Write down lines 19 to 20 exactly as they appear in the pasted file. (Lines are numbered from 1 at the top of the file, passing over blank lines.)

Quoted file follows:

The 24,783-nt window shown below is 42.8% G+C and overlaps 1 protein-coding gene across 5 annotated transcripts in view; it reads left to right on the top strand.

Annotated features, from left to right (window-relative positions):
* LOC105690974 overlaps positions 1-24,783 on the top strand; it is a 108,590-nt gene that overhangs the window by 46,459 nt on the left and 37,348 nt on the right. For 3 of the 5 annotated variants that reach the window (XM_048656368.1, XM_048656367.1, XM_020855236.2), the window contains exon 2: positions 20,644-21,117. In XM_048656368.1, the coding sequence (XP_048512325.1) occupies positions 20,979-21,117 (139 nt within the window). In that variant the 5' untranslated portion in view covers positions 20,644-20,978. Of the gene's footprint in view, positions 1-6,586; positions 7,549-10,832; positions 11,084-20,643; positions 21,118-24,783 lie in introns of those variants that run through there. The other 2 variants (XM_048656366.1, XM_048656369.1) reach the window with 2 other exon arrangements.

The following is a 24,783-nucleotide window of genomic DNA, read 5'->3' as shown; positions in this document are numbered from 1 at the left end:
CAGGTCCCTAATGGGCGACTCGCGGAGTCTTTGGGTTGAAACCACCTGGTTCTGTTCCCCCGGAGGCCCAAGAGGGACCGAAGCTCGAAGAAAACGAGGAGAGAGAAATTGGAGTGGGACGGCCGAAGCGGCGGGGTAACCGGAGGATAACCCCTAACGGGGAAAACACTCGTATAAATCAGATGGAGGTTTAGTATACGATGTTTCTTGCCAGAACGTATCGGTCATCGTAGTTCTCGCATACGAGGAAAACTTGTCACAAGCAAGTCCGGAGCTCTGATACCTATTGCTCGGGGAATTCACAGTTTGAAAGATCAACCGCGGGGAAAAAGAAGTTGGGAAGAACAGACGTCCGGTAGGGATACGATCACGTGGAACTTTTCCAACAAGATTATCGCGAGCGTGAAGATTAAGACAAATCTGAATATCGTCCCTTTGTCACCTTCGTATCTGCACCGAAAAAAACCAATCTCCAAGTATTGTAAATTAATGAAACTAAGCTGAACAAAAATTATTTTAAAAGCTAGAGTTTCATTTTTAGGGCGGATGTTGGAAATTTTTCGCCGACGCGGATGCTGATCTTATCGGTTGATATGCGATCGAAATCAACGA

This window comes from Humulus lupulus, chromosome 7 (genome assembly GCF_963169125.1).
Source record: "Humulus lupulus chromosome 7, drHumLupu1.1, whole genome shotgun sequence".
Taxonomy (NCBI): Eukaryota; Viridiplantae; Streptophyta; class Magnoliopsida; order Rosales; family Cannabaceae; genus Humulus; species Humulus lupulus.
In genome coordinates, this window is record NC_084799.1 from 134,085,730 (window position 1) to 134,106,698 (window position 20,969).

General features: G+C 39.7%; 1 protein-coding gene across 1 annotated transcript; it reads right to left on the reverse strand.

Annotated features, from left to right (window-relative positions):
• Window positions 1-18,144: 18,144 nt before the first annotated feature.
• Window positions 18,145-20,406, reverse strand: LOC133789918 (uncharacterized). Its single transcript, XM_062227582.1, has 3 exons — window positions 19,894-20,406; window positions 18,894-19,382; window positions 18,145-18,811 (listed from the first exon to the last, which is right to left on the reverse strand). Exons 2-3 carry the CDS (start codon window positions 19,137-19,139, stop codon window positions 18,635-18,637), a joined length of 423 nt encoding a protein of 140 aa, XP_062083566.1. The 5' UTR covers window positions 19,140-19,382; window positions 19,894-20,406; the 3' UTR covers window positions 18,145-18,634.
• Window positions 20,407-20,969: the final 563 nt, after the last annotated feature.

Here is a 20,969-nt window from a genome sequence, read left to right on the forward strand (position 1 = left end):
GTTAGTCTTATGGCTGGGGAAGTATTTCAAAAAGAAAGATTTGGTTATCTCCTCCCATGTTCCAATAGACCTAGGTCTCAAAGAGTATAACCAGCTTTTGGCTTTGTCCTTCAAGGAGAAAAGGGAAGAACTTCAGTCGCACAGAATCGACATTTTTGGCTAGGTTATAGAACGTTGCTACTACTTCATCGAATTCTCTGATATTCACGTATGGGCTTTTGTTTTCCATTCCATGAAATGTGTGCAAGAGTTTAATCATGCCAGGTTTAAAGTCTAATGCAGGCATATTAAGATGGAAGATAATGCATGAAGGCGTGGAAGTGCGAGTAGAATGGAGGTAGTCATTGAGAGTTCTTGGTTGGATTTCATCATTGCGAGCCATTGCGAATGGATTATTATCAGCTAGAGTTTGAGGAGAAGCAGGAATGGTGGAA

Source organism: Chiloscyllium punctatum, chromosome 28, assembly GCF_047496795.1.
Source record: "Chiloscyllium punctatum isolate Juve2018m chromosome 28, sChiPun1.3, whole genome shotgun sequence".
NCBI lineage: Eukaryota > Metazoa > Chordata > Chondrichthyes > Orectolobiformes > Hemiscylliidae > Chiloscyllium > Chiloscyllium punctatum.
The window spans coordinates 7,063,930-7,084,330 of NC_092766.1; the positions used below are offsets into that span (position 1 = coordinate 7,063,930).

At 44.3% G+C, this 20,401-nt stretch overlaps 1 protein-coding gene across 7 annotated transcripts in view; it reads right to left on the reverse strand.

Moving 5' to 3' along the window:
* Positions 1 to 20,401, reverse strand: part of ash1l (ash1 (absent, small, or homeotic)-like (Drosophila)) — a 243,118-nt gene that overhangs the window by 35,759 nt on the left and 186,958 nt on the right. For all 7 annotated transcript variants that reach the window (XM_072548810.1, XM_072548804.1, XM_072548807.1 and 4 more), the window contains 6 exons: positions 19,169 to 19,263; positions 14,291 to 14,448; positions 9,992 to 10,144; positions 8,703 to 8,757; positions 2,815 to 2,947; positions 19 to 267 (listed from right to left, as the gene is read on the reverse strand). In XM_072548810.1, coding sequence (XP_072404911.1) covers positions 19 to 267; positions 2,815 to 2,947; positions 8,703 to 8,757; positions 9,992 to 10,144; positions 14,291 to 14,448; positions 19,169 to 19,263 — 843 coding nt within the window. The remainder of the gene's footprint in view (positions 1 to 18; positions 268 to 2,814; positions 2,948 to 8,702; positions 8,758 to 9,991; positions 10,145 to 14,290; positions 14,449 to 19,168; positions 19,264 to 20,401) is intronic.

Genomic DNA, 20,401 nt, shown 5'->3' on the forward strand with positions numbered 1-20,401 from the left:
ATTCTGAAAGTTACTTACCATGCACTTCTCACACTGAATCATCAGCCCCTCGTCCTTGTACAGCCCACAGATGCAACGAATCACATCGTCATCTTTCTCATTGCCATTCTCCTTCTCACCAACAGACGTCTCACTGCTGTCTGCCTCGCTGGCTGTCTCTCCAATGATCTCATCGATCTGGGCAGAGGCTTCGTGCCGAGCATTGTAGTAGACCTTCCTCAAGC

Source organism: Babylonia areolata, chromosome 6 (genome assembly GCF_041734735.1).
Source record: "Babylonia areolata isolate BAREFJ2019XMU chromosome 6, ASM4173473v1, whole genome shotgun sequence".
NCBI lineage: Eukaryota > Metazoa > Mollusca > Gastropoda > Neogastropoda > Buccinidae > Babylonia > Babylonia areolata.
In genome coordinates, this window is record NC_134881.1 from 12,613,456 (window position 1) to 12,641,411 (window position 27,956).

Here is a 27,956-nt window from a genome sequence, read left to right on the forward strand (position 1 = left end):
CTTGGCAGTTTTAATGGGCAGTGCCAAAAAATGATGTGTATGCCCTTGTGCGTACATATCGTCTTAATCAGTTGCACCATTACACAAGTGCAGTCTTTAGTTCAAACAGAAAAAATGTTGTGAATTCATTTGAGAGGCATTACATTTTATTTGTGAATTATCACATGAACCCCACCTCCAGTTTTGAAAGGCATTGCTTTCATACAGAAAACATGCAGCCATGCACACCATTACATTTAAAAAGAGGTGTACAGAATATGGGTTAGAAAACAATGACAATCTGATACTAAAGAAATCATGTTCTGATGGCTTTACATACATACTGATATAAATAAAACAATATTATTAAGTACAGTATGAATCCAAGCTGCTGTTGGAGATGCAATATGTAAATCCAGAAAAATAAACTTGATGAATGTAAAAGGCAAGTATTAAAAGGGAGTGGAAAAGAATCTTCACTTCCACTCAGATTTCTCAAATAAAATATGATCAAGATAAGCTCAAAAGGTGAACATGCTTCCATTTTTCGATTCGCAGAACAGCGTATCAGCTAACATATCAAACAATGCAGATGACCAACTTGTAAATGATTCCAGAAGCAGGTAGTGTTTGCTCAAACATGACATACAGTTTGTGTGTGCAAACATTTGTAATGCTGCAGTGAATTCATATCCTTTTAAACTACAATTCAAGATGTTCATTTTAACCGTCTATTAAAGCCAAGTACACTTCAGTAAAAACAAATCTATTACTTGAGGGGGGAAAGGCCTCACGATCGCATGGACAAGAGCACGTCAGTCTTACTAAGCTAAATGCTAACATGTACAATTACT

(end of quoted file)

NCBI lineage: Eukaryota > Metazoa > Chordata > Chondrichthyes > Orectolobiformes > Hemiscylliidae > Chiloscyllium > Chiloscyllium punctatum.
The window spans coordinates 7,063,930-7,084,330 of NC_092766.1; the positions used below are offsets into that span (position 1 = coordinate 7,063,930).